Morten Wetland (born 12 May 1951) is a Norwegian lobbyist, jurist, diplomat and politician for the Labour Party. He is a former State Secretary, Ambassador and Permanent Representative of Norway to the United Nations in New York.
Wetland graduated from the University of Oslo with the cand.jur. degree in 1976. He was hired in the Ministry of Foreign Affairs the same year, but left to work as a deputy judge in Grimstad from 1978 to 1979. From 1983 to 1983 he worked as a secretary at the Norwegian embassy in West Germany.
He then returned to Norway to work as a civil servant. He worked in the Norwegian Office of the Prime Minister from 1985 to 1990, except for a period between 1989 and 1990 when he worked as director of the legal department in the Ministry of Foreign Affairs. In 1991 he was promoted to deputy under-secretary of State (ekspedisjonssjef) in the Office of the Prime Minister. In 1992 Wetland was responsible for coining the phrase Det er typisk norsk å være god, which translates to "It is typical for Norwegians to be clever". The phrase was used in a New Year's speech by then-Prime Minister Gro Harlem Brundtland, and quickly became famous in Norway.
In 1994 Wetland moved from the administrative to the partisan political stratum in the Office of the Prime Minister, as he was appointed State Secretary in the third cabinet Brundtland. He lost this job when Gro Harlem Brundtland resigned in 1996. In the new cabinet Jagland, he was appointed State Secretary in the Ministry of Industry and Trade, but only lasted for less than two months, from 1 November to 18 December 1996.
He worked briefly for the publishing house Gyldendal in 1997, before spending the next year as campaign leader for Gro Harlem Brundtland, who ran for the position as Director-General of the World Health Organization. This was successful as Brundtland was appointed in May 1998.
In 1998 Wetland was proclaimed Commander of the Royal Norwegian Order of St. Olav, for his work as a civil servant. The same year be became the Norway's Ambassador to Germany, serving until 2003.
During this period, he notably fell out with Bjarne Lindstrøm, who, being permanent under-secretary of State (utenriksråd) in the Ministry of Foreign Affairs, was the highest-ranking bureaucrat in the Ministry. Wetland resigned, reportedly due to the tension, and worked two years as a director in Statkraft.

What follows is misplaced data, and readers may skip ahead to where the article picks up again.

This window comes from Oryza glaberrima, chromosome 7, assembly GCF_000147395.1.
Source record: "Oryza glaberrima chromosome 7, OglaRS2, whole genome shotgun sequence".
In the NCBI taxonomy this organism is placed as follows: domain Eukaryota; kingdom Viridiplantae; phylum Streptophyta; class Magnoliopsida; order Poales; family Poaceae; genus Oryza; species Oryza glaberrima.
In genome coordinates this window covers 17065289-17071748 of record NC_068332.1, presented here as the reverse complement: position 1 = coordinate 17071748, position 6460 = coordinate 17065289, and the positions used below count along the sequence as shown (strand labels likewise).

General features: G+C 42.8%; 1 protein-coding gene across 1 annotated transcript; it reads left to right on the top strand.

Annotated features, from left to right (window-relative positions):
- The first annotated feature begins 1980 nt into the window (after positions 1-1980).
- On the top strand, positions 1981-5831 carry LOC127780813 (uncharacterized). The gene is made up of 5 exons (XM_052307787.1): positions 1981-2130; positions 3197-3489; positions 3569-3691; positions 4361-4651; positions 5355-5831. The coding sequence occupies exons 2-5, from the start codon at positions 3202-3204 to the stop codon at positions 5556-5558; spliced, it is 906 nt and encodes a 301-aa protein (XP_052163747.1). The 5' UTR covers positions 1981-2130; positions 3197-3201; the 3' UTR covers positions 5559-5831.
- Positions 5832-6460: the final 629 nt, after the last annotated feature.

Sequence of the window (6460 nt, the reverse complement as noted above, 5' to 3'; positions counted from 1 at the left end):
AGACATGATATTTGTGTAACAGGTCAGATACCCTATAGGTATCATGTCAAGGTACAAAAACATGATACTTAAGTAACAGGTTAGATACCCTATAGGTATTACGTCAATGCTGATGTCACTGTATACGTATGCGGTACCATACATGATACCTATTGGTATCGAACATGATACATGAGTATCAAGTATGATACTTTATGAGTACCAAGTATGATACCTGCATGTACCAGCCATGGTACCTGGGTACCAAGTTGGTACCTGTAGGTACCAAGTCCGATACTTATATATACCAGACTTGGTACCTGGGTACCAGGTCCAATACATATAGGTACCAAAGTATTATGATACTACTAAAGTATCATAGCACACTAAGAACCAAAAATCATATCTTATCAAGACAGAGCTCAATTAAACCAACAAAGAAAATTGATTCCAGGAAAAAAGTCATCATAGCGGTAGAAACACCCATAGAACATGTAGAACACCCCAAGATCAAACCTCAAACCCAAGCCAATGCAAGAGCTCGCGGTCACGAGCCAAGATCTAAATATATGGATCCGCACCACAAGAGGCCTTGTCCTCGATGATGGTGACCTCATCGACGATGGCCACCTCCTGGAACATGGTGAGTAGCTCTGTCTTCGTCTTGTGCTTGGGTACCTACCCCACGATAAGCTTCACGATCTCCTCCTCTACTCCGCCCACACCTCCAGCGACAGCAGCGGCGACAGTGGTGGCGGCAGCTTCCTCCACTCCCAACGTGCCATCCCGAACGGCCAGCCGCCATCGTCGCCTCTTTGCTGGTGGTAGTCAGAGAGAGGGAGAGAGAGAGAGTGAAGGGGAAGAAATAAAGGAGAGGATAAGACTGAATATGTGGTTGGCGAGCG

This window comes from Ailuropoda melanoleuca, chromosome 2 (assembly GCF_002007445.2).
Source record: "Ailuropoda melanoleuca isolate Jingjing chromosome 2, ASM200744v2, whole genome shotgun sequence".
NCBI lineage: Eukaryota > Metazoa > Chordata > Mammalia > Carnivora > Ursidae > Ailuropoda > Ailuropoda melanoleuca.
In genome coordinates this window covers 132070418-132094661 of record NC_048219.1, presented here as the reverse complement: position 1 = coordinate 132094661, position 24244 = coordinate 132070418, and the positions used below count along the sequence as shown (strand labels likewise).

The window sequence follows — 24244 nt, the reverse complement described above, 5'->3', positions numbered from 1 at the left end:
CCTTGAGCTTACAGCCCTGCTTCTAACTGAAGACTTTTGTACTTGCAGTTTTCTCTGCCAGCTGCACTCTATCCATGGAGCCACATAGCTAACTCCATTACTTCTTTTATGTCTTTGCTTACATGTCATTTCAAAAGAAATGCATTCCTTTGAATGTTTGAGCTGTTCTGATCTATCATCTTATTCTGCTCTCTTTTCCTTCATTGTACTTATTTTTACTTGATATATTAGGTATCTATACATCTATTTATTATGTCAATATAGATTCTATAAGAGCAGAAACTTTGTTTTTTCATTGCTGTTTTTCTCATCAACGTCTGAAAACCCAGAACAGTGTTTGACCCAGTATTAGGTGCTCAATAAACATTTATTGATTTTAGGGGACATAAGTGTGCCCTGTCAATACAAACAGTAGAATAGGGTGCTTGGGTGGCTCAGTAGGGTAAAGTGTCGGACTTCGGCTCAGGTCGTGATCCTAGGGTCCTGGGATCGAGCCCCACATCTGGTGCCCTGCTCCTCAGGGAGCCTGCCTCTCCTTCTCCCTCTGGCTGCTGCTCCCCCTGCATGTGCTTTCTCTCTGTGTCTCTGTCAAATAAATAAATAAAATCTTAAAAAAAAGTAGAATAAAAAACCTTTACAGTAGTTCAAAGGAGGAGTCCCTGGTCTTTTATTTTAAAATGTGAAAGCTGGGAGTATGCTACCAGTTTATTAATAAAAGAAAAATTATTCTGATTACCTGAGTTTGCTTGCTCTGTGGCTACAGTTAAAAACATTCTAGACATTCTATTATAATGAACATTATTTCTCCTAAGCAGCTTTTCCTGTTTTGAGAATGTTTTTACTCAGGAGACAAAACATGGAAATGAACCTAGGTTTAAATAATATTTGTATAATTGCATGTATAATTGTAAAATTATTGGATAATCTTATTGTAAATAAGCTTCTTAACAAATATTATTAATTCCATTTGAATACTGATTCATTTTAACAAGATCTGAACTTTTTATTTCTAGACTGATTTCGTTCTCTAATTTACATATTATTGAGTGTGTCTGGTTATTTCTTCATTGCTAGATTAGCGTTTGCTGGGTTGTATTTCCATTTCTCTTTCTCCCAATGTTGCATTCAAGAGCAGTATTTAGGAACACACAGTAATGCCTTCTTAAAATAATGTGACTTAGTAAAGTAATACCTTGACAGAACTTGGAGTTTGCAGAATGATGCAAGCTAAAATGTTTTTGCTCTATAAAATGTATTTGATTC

However, Bjarne Lindstrøm was himself a controversial person. In 2005 the Ministry of Foreign Affairs came under scrutiny for the handling of the 2004 Indian Ocean earthquake, a natural disaster that gravely affected Norwegian citizens abroad. An ad hoc commission was set up, with Jan Reinås as the leader and Wetland as a member. Its final report contained strong criticism of the Ministry of Foreign Affairs. Lindstrøm lost his position as permanent under-secretary, although he became Norway's Ambassador to the United Kingdom. Wetland was publicly accused, by anonymous sources, of having a personal vendetta against Lindstrøm; however no sanctions were taken against this.
In the autumn of 2005, when the second cabinet Stoltenberg assumed office, Wetland returned to politics as State Secretary at the Office of the Prime Minister. At the time of the appointment, it was noted that Wetland was a member of the so-called Kristiania Forum, an informal group consisting of perceived right-wing elite members of the Labour Party.
He left on 1 January 2008, having handed in his resignation in late 2007.
In late February 2008 he was appointed as Norway's new Permanent Representative to the United Nations. This was not uncontroversial. The foreign affairs administration had originally singled out another candidate, peace process veteran Mona Juul, who was the deputy leader of the Norwegian delegation to the United Nations at that time. Instead, Wetland was appointed.
Already in December 2007, when it became known that Wetland had applied for the position, the question was raised whether Prime Minister Jens Stoltenberg or Minister of Foreign Affairs Jonas Gahr Støre had a conflict of interest in the process. Both were given the green light by law experts in the Ministry of Justice. Nonetheless, Stoltenberg, whose wife was a friend of Juul, chose to back out of the process in order to act "cautious". He was not present when the Council of State discussed the case. Jonas Gahr Støre chose to participate in the Council of State meeting. It surfaced, however, that Støre and Wetland had a long history of acquaintance, having attended each other's fortieth birthday parties in 1990 and 1991 respectively. Støre was specifically criticized for this by the political opposition. He replied that Wetland was more of a colleague than a personal friend, that a friendship does not entail a conflict of interest in the juridical sense, and that he had not only worked with Wetland, but rather "three or four" of the applicants.
Wetland is married, and has two children.
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- Tjersland, Espen (22 March 2012). "Bytter ut FN med First House". Dagens Næringsliv (in Norwegian). p. 58.
|Norwegian ambassador to Germany
Bjørn Tore Godal
Johan Ludvik Løvald
|Permanent Representative of Norway to the United Nations